By Elizabeth Weiss
A child with ADHD may thrive during the sunny days of summer but struggle with mood and behavior during the dark, short days of winter. If this scenario sounds familiar, it’s time to consider whether your child suffers from seasonal affective disorder, or SAD.
SAD is more common in adults. But it can also happen in children and teens. And children with ADHD are more susceptible. Parents who recognize the signs of SAD can implement ways to help their child with ADHD cope with both conditions.
The Co-existence of SAD and ADHD
ADHD can be a challenge to manage in children, but the time of year when daylight hours are shorter can bring an additional hurdle.
“Seasonal affective disorder, a type of depression that typically manifests in fall and winter, is believed to be linked to changes in light exposure, affecting melatonin and serotonin levels in the brain,” says Dr. Ryan Sultan, a child psychiatrist, therapist and professor at Columbia University in New York City.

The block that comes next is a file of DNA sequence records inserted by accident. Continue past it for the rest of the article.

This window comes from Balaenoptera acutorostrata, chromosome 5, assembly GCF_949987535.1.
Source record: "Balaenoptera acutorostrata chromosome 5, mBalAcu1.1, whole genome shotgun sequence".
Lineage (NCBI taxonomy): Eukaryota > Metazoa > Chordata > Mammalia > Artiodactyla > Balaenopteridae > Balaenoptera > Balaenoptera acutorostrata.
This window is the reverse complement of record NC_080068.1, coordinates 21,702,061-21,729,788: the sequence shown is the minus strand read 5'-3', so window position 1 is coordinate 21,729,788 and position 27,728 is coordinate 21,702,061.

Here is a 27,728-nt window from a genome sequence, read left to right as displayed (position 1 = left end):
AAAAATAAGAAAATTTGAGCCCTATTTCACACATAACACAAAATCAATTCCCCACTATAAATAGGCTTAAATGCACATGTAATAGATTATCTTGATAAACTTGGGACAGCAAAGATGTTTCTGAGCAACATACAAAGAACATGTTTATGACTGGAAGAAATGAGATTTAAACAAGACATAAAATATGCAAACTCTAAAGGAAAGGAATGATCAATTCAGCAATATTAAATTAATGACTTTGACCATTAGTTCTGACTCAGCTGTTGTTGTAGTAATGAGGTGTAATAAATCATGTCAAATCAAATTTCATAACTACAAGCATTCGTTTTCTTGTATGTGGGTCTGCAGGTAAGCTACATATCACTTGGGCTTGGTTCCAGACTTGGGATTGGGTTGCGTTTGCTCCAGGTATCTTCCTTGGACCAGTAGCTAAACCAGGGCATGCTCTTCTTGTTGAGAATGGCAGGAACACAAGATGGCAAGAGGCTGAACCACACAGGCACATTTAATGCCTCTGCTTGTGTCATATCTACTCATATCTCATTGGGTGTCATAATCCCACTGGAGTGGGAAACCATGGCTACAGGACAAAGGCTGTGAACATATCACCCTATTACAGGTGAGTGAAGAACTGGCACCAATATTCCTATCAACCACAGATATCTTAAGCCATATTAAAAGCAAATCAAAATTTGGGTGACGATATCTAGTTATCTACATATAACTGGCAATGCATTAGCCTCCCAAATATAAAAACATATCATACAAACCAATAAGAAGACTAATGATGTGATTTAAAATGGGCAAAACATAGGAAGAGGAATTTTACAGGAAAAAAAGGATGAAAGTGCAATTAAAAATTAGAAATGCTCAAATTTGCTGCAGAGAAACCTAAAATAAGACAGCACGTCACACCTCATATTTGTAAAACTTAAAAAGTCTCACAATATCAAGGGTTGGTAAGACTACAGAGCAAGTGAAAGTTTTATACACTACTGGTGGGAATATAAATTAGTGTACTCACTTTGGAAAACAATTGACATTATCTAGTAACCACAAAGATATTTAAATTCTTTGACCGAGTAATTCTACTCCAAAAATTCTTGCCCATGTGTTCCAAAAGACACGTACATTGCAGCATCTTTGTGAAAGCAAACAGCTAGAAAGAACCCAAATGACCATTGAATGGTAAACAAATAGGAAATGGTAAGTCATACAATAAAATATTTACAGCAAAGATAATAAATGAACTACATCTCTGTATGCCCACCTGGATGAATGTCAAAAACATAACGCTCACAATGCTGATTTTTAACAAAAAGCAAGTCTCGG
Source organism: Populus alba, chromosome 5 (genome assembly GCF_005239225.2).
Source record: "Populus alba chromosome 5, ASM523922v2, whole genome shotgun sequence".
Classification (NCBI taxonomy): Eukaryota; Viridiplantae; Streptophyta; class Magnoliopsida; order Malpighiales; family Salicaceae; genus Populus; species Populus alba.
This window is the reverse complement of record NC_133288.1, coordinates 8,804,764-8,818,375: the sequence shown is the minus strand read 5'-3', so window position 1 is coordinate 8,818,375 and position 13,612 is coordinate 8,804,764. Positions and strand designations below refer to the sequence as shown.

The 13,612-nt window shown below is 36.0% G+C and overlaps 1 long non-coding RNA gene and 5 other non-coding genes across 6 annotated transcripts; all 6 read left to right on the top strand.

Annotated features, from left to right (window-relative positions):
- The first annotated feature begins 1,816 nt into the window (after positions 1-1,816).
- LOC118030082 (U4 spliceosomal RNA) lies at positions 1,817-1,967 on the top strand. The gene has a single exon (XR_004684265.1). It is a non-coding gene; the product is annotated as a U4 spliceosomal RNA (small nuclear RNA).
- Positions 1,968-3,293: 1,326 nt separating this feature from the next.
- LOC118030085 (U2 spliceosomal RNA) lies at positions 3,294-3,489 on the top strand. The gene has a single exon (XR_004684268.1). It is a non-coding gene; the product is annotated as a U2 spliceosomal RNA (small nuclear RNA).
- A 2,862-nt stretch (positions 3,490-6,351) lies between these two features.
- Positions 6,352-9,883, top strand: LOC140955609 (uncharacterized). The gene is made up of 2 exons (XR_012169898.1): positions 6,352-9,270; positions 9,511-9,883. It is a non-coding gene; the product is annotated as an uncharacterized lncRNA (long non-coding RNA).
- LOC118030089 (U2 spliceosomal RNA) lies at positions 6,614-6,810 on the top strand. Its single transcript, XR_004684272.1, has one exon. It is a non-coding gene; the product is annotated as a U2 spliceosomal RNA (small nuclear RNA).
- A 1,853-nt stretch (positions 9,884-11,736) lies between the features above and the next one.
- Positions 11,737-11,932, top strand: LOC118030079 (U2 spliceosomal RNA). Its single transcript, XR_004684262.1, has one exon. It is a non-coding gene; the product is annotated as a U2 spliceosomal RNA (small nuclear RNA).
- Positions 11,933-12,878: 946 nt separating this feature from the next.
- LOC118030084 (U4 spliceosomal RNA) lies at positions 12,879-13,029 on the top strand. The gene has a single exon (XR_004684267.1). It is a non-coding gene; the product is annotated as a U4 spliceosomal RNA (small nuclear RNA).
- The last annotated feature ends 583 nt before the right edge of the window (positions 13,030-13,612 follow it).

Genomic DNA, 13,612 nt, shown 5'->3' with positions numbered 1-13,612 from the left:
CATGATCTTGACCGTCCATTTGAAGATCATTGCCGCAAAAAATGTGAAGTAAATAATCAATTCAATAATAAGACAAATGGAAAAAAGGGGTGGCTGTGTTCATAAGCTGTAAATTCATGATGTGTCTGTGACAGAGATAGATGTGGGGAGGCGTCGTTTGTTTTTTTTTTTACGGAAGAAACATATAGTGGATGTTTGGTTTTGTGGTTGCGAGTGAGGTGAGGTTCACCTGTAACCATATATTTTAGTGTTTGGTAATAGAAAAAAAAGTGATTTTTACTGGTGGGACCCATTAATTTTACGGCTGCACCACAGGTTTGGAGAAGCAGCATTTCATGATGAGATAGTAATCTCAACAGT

Sultan says research has suggested that children who have ADHD may have a heightened vulnerability to developing SAD. Among the possible reasons:
• Neurochemical links
Experts have associated ADHD and SAD with imbalances in neurotransmitters, or chemical messengers, in the brain. During months with limited sunlight, the production of serotonin — a neurotransmitter — can drop, leading to depressive symptoms. For a child with ADHD, who might already have a delicate neurochemical balance, this further dip in serotonin can trigger or exacerbate SAD.